Rural Americans face higher cancer mortality than non-rural Americans and gaps in outcomes are widening. Because differences in quality and access to cancer care play an important role in these disparities, cancer care delivery research has potential to play an important role by discovering how to optimally deliver cancer care in a rural context. However, little is known regarding the extent to which rural oncology practices participate in care delivery research and how rural classifications may affect eligibility.
As a Visiting Scholar to the National Cancer Institute Healthcare Delivery Program, I sought to evaluate the impact of rural classification schemes on eligibility, identify whether rural practices participate in a national oncology research network; and describe characteristics of practices’ accrual to studies. Through the program, jointly sponsored by NCI and AcademyHealth, I spent the year working with Kate Castro, RN, MS, AOCN®, and other members of the Healthcare Delivery Research Program to understand the capacity of the NCI Community Oncology Research Program (NCORP) to conduct cancer care delivery research in rural oncology practices.
NCORP is a long-standing national network conducting cancer treatment, control, prevention, and care delivery studies for patients in the communities where they live and a natural care delivery laboratory. The research indicated that 17 percent of practices participating in NCORP in the program’s first five years were located in areas classified by Health Resources Services Administration (HRSA) eligibility criteria as rural, which is close to the proportion of rural population in the US. Two thirds of the 46 NCORPs included at least one rural practice among their affiliates. Further, almost 10 percent of all cancer care delivery research accrual originates from rural practices. However, there is variability in what rural sites accrue, with half of the rural sites contributing to cancer care delivery research.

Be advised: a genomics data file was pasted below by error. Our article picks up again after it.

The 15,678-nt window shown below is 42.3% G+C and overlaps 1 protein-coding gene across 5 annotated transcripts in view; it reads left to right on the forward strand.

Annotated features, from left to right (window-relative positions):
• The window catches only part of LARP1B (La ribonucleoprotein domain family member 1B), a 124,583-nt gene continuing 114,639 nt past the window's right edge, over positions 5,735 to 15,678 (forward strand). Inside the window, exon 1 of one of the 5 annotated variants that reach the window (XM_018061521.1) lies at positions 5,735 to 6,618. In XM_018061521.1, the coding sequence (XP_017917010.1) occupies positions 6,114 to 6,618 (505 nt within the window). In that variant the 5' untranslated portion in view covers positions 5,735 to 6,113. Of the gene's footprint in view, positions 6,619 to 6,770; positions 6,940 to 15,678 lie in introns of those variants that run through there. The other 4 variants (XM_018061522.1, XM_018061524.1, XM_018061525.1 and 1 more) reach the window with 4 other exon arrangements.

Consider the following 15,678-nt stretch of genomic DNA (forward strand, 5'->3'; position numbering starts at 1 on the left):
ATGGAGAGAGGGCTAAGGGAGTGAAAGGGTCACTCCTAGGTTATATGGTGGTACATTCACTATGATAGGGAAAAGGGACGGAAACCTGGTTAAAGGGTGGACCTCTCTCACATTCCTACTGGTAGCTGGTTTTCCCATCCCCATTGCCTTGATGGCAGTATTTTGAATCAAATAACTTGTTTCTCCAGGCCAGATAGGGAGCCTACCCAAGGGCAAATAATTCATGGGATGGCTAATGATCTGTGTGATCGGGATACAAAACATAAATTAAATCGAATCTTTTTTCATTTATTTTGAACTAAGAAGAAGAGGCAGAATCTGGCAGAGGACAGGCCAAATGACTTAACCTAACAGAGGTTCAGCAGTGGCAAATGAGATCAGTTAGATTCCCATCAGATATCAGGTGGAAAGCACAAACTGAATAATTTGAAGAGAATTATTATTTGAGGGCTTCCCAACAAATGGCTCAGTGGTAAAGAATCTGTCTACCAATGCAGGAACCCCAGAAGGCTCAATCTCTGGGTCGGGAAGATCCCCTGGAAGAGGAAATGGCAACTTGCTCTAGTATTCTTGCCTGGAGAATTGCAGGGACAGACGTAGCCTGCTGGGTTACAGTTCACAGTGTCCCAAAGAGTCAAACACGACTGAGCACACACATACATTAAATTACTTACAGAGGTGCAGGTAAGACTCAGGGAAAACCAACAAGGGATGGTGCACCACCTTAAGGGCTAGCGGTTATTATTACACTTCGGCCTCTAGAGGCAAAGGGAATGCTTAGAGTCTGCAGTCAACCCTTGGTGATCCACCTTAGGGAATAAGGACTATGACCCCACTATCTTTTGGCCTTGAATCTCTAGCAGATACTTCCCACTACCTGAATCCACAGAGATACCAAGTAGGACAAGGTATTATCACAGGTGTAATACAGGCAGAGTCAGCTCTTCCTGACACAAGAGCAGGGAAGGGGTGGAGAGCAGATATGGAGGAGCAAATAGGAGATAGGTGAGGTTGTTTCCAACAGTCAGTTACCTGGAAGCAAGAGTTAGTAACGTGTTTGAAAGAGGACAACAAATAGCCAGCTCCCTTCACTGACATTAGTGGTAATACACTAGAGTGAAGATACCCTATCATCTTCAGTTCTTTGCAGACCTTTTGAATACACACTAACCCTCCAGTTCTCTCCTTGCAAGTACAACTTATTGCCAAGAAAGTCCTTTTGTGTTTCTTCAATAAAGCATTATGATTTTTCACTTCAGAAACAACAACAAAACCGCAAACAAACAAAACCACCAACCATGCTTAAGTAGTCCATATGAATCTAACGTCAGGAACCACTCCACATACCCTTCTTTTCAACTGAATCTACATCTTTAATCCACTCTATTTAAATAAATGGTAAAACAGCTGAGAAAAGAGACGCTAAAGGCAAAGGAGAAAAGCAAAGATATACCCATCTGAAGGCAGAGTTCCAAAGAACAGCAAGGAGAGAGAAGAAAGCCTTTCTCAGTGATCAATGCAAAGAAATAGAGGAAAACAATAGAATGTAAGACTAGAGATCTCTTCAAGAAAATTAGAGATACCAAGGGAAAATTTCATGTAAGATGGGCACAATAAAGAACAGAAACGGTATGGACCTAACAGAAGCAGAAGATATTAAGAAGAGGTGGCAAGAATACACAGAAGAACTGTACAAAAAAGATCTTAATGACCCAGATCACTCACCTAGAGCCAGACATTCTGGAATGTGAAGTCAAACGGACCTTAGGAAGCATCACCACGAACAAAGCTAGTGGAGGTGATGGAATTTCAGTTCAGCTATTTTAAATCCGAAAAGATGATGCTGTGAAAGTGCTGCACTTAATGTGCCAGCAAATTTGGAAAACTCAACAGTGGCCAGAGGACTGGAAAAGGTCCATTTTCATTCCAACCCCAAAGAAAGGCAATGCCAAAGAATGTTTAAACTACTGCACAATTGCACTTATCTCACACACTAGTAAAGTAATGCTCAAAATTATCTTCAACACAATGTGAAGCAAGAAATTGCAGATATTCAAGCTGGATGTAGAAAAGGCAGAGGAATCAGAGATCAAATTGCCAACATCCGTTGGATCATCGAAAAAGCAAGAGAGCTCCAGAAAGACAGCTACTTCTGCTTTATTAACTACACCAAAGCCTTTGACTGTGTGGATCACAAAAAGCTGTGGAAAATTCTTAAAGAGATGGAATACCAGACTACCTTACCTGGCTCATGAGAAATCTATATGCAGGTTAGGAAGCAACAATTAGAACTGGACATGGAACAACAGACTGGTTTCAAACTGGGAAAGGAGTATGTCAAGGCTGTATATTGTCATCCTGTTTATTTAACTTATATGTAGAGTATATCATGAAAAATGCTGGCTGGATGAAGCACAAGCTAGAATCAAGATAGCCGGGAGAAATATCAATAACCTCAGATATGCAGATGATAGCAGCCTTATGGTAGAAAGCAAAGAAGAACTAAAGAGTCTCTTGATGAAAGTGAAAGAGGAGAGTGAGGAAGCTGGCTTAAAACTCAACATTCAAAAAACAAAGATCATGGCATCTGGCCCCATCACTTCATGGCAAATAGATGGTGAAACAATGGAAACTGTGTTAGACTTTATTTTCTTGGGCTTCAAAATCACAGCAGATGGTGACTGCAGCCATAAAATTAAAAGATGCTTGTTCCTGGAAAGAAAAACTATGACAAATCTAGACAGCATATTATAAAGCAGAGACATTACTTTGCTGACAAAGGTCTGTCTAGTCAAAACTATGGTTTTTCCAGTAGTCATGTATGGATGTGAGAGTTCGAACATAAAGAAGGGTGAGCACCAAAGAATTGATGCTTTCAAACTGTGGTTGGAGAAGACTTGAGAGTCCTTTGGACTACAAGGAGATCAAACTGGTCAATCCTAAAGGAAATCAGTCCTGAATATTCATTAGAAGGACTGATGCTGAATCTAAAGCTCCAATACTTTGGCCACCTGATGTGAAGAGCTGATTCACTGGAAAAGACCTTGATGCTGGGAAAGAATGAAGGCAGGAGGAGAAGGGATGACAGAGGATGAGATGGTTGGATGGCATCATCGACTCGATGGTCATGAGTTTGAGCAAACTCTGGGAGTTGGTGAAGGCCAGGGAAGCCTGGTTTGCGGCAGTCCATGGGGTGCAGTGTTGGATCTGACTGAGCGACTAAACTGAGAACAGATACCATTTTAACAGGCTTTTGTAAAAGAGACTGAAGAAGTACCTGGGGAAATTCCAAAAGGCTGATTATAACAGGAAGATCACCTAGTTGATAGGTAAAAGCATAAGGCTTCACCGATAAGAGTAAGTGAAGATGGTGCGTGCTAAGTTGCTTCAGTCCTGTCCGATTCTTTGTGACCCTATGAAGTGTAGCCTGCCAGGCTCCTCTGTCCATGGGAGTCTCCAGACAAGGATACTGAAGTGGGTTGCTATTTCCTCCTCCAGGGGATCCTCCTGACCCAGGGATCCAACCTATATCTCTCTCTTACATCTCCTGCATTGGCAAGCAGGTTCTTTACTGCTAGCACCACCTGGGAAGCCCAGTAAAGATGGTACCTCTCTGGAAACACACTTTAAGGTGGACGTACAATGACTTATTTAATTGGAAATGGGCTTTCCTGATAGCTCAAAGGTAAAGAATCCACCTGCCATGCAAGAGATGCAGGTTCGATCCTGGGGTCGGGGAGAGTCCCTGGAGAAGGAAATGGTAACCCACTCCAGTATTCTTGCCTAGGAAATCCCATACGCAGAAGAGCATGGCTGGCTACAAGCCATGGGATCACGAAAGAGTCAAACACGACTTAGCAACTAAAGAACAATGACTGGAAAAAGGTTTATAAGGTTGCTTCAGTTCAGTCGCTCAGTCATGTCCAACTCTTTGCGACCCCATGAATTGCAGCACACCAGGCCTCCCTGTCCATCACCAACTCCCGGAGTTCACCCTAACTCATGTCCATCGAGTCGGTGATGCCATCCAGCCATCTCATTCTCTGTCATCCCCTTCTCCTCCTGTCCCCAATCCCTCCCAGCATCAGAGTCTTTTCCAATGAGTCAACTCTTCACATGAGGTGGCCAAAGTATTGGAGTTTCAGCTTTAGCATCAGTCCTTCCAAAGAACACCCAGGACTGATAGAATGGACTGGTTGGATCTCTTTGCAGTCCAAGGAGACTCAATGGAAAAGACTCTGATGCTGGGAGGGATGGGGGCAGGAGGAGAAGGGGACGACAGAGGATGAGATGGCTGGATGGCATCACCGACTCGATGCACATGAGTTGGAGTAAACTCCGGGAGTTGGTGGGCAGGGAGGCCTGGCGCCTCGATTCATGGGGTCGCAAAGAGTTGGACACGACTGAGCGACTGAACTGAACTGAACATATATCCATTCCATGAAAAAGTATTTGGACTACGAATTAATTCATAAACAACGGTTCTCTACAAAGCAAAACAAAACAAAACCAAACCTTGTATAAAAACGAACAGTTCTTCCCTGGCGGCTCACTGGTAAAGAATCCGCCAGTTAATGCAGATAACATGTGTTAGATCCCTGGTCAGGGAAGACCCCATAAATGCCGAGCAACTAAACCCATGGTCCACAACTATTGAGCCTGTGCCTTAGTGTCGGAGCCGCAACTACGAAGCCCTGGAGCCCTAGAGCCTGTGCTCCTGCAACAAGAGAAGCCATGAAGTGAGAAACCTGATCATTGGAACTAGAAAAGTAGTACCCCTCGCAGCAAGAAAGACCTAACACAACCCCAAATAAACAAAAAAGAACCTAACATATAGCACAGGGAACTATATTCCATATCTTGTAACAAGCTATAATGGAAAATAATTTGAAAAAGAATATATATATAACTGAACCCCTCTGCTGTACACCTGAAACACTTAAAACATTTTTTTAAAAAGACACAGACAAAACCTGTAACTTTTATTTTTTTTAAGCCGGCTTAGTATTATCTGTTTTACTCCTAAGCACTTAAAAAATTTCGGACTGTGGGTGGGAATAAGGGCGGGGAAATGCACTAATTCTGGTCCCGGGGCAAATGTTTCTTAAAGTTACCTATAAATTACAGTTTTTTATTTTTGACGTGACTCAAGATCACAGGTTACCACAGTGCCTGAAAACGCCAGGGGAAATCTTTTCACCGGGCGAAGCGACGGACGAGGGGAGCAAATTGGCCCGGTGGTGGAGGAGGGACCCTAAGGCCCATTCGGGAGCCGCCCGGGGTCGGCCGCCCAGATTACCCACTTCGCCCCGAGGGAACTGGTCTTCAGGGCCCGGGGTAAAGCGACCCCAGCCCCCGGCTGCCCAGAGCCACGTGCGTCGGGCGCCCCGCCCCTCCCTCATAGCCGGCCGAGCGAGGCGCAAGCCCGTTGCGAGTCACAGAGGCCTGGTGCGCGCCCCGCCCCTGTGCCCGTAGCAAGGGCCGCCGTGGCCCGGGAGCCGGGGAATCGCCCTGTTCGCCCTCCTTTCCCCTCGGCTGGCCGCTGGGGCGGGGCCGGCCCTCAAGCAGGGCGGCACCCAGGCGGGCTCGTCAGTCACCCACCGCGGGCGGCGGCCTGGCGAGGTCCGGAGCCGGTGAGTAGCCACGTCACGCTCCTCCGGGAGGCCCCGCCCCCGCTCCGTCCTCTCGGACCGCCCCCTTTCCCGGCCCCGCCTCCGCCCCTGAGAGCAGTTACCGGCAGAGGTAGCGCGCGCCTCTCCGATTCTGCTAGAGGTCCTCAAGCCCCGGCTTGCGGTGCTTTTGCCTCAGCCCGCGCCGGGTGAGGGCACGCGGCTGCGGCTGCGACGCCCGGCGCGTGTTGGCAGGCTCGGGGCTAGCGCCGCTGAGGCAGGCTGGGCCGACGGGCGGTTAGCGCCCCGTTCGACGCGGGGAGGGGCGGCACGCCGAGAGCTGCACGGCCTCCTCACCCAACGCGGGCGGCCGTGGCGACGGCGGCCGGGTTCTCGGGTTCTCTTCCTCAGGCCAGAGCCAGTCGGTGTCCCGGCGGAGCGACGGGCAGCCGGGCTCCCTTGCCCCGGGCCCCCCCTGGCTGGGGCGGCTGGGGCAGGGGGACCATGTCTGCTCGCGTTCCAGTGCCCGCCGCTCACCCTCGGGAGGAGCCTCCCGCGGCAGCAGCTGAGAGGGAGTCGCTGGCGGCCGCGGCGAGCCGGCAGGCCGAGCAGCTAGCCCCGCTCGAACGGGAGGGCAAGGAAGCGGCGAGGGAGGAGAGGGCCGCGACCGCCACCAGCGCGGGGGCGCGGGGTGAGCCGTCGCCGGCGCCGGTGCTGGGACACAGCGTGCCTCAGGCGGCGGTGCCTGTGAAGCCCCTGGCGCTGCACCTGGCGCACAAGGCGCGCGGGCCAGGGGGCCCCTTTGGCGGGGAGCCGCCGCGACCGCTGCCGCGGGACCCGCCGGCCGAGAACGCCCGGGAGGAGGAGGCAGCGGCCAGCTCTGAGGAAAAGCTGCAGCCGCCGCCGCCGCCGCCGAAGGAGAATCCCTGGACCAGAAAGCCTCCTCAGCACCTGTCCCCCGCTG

We chose to use the HRSA classification scheme in our analysis because it was most inclusive of the definitions we compared and required the least amount of manual corrections to NCORP data. The benefits and challenges of three other popular classification schemes, RUCC, RUCA and FAR, are further discussed in our manuscripts describing the work.
The mixed methods study explored barriers and best practices for cancer care delivery research through qualitative interviews with 22 of the 173 rural NCORP practices. The qualitative results highlighted the heterogeneity of both rural communities in the U.S. and rural cancer care delivery contexts across the NCORP network. Differences in communities ranged from affluent retirement communities to high concentrations of vulnerable populations, and differences in cancer care delivery ranged from fully-staffed multidisciplinary cancer centers to care provided by oncologists serving multiple locations and facing high turnover among research staff.
Practices described challenges aligning participants, providers and the study protocols in many rural settings. Lack of social support, socioeconomic disadvantage and transportation issues, coupled with challenges in research staffing and physician coverage, were found to limit their ability to recruit patients to participate in research.
Transportation incentives, centralized research training, and staffing structures that promote retention of research staff were thought to help. Lowering study start-up burdens and aligning recruitment goals with the variable patient volumes across practices within the NCORP may further encourage more NCORPs to open cancer care delivery research studies at rural sites. Widening study eligibility criteria and recognizing and supporting the different organizational structures that exist in rural cancer programs may allow more rural sites to participate and benefit from the research conducted in NCORP. Participants also suggested that studies that aligned with rural practices’ priorities; engaging rural providers in care delivery interventions; and assessing outcomes on rural health systems may increase rural practice participation in cancer care delivery research.
As geographic disparities in cancer mortality continue to widen, the need to conduct robust research on urban-rural differences as well as rural-specific care delivery innovations will only escalate. The NCORP network has the capacity to do this work and, as more rural practices have been incorporated into the network in the most recent funding cycle, is poised to address this challenge.
To learn more about our research, click here to listen to my AcademyHealth webinar. The NCI/AcademyHealth Healthcare Delivery Research Visiting Scholars Program is seeking applicants until March 22, 2021. If you have an interest in advancing cancer care delivery, I encourage you to apply.